Inside a dev's mind - How do you plan a UI feature?

When developing a new feature many of us developers tend to jump into it via programming instead of planning the architecture out first. It may seem easier to start programming. But this often ruins us. We take the wrong approach and don't realize it until we've wasted too much time trying to implement it.

So planning upfront it is! But how does that look like?

If you followed some of my posts you will know that I love to show how I work by giving an example. So in this post, we'll have a look at a feature as you could encounter it in a real work environment. We have acceptance criteria, a design and data to render.

I will explain step by step what I was looking at and what I was thinking. The process was much quicker than writing it down and I'd probably done a lot of this in my head. But here it's in a written form so you can follow along.

Note: I'm mostly working with React. I think most of this post is framework-agnostic. But I'm not sure how much React-thinking went into this planning.

Challenge

Before we start and have a look at the feature I'd like to invite you to a small challenge!

Think about how you would implement this feature. Write down bullet points of what you're looking at and what you're thinking about and share it in the comments below.

I think it can be a nice exercise and fun to compare our solutions.

Let's start!

The feature

We want to build a heatmap that shows at what weekday and hour how many posts on a website like Reddit or dev.to have been created.

heatmap

I took this feature including the designs from a new course about becoming job-ready for working in professional dev teams. Check it out if you're interested, I'll launch it soon.

We also have a list of acceptance criteria that the feature needs to fulfill:

  1. The number in the heatmap cells represents the number of the posts at a given weekday and hour
  2. When a cell is clicked the corresponding posts are displayed below the heatmap

We don't need to take responsiveness into account and we only support newer browsers.

We assume here that the API call has already been implemented and that it gives us data in this format.

[
  {
    "id": "c8drjo",
    "timeCreated": 1561846192,
    "title": "V8 7.6 Release: \"In V8 v7.6, we’ve overhauled our JSON parser to be much faster at scanning and parsing JSON. This results in up to 2.7× faster parsing of data served by popular web pages.\"",
    "score": 407,
    "numComments": 27,
    "author": "OlanValesco",
    "url": "https://v8.dev/blog/v8-release-76"
  },
  {
    "id": "cbizuk",
    "timeCreated": 1581204235,
    "title": "Bouncing balls simulation using plain JavaScript (demo link and detailed description in the README)",
    "score": 146,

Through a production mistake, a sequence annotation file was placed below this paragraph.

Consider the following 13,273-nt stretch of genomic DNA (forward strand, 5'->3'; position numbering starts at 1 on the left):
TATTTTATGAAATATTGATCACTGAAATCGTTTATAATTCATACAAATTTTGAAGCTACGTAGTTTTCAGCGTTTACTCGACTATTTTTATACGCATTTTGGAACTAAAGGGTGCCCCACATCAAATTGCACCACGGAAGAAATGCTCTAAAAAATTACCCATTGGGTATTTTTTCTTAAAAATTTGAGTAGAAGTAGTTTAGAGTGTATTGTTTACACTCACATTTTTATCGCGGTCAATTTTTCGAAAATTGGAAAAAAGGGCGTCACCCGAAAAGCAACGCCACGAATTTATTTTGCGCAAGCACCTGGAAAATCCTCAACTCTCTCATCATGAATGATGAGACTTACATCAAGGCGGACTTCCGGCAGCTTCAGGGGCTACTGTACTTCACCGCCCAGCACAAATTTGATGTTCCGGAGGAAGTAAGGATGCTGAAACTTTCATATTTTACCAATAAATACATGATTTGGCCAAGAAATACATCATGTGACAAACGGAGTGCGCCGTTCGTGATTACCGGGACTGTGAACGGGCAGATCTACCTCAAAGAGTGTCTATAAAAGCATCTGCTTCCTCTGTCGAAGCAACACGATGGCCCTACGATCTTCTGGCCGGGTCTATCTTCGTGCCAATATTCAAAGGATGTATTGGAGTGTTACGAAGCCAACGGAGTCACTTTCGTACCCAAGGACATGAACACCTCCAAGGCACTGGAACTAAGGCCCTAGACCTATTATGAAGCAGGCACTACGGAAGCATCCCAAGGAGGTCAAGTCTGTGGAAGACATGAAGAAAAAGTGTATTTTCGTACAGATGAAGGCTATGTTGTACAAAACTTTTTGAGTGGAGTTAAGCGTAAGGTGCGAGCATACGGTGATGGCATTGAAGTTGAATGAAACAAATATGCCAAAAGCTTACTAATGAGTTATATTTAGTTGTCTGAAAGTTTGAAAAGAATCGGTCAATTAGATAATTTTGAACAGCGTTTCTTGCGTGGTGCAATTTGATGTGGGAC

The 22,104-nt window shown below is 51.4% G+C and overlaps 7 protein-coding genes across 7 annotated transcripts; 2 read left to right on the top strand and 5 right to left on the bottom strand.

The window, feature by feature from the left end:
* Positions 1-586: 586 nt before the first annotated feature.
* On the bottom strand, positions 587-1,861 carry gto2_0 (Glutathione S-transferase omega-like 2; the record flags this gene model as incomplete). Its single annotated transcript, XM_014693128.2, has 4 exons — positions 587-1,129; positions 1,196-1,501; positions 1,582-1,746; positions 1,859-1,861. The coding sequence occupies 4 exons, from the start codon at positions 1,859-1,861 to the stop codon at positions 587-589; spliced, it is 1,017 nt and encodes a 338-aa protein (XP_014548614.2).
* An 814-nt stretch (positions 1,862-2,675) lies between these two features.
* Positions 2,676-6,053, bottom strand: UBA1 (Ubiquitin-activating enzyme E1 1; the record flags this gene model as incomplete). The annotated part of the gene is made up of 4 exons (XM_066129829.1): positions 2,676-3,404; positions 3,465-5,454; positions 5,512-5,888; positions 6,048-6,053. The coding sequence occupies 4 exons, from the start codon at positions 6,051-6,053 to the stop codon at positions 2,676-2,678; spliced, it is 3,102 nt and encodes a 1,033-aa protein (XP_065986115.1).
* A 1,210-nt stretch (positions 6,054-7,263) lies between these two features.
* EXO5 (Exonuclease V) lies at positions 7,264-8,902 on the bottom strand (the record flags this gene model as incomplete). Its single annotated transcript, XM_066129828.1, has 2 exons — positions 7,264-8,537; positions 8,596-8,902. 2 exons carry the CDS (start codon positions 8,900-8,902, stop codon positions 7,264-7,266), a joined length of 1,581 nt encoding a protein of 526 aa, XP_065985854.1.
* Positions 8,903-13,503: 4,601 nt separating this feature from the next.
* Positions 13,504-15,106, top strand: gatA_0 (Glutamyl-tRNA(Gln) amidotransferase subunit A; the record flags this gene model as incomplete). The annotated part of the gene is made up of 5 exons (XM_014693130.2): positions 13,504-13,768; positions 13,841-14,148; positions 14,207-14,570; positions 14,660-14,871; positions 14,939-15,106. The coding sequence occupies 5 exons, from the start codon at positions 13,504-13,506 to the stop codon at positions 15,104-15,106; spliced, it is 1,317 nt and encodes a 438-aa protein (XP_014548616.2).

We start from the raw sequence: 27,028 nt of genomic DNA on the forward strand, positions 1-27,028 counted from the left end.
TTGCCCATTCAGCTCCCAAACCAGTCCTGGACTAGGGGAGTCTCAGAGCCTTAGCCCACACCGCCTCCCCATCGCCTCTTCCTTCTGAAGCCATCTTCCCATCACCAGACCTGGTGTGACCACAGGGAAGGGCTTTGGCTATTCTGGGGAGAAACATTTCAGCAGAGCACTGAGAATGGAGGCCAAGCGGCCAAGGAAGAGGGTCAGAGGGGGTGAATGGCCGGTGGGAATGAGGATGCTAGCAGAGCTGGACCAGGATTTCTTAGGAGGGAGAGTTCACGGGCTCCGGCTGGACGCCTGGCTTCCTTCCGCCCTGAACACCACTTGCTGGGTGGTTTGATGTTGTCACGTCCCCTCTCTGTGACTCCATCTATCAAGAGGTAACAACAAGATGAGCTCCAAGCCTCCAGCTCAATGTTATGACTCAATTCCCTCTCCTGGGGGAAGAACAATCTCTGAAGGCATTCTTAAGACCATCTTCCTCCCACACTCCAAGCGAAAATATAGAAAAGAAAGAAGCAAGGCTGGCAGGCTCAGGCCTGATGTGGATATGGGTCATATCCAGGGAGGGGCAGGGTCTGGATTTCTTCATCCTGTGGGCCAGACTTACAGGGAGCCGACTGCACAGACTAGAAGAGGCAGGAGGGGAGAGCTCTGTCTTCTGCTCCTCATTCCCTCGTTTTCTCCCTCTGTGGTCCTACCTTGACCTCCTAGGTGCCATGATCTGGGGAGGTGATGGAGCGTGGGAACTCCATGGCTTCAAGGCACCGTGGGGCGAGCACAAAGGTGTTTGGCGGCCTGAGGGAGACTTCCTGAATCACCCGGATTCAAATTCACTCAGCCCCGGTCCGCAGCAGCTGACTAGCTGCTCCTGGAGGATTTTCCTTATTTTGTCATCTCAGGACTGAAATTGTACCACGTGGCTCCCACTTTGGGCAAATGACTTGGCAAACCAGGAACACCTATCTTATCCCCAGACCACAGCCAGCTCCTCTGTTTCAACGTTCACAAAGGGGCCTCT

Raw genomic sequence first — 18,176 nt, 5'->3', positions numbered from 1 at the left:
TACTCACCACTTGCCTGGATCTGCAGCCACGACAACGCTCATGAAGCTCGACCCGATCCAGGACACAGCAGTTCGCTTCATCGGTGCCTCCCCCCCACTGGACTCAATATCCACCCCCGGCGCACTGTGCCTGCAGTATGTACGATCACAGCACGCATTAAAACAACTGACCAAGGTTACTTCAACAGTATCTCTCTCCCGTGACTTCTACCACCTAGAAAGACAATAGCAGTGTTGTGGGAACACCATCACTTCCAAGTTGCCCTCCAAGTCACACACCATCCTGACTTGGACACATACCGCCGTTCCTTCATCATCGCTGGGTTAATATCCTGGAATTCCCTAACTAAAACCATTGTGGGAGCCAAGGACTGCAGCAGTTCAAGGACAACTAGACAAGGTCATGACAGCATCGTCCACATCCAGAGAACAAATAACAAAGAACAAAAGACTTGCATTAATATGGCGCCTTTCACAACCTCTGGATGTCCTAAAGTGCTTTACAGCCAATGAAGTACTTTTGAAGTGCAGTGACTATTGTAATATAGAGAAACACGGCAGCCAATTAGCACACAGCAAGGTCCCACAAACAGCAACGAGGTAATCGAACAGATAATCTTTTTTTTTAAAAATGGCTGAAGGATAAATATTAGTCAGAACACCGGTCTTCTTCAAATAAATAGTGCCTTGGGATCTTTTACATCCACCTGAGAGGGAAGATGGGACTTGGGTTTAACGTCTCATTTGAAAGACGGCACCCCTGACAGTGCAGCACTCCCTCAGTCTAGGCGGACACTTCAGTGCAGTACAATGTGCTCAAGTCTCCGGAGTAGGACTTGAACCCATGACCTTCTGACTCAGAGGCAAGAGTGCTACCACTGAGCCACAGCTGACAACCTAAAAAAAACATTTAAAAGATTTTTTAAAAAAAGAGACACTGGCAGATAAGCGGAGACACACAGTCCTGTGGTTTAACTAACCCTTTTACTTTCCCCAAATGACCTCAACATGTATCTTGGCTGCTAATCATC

"numComments": 29,
    "author": "mtrajk93",
    "url": "https://github.com/MTrajK/bouncing-balls"
  },
  {
    "id": "fjodsi",
    "timeCreated": 1577574509,
    "title": "[AskJS] How are you deploying your front-end + node apps?",
    "score": 120,
    "numComments": 83,
    "author": "hellohi315",
    "url": "https://www.reddit.com/r/javascript/comments/egxt0v/askjs_how_are_you_deploying_your_frontend_node/"
  },
  {
    "id": "fe9mke",
    "timeCreated": 1570321655,
    "title": "JS13k Results Are Out! (13k JavaScript Game Jam)",
    "score": 128,
    "numComments": 24,
    "author": "Slackluster",
    "url": "https://2019.js13kgames.com/#winners"
  },
  ...
]

READ UNTIL HERE IF YOU WANT TO TAKE THE CHALLENGE


Getting an overview

So, first of all, let's understand the problem. I tend to have a look at the design first to get a better understanding of the feature.

heatmap

There seem to be three parts: A row displaying the hours of a day at the top and a column displaying the weekdays on the left. Then there is one cell for each combination of weekday and hour that contains a number.

According to the acceptance criteria, the cells contain the number of posts for the corresponding day and hour.

How does the data relate to that?

[
  {
    "id": "c8drjo",
    "timeCreated": 1561846192,
    "title": "V8 7.6 Release: \"In V8 v7.6, we’ve overhauled our JSON parser to be much faster at scanning and parsing JSON. This results in up to 2.7× faster parsing of data served by popular web pages.\"",
    "score": 407,
    "numComments": 27,
    "author": "OlanValesco",
    "url": "https://v8.dev/blog/v8-release-76"
  },
  {
    "id": "cbizuk",
    "timeCreated": 1581204235,
    "title": "Bouncing balls simulation using plain JavaScript (demo link and detailed description in the README)",
    "score": 146,
    "numComments": 29,
    "author": "mtrajk93",
    "url": "https://github.com/MTrajK/bouncing-balls"
  },
  {
    "id": "fjodsi",
    "timeCreated": 1577574509,
    "title": "[AskJS] How are you deploying your front-end + node apps?",
    "score": 120,
    "numComments": 83,
    "author": "hellohi315",
    "url": "https://www.reddit.com/r/javascript/comments/egxt0v/askjs_how_are_you_deploying_your_frontend_node/"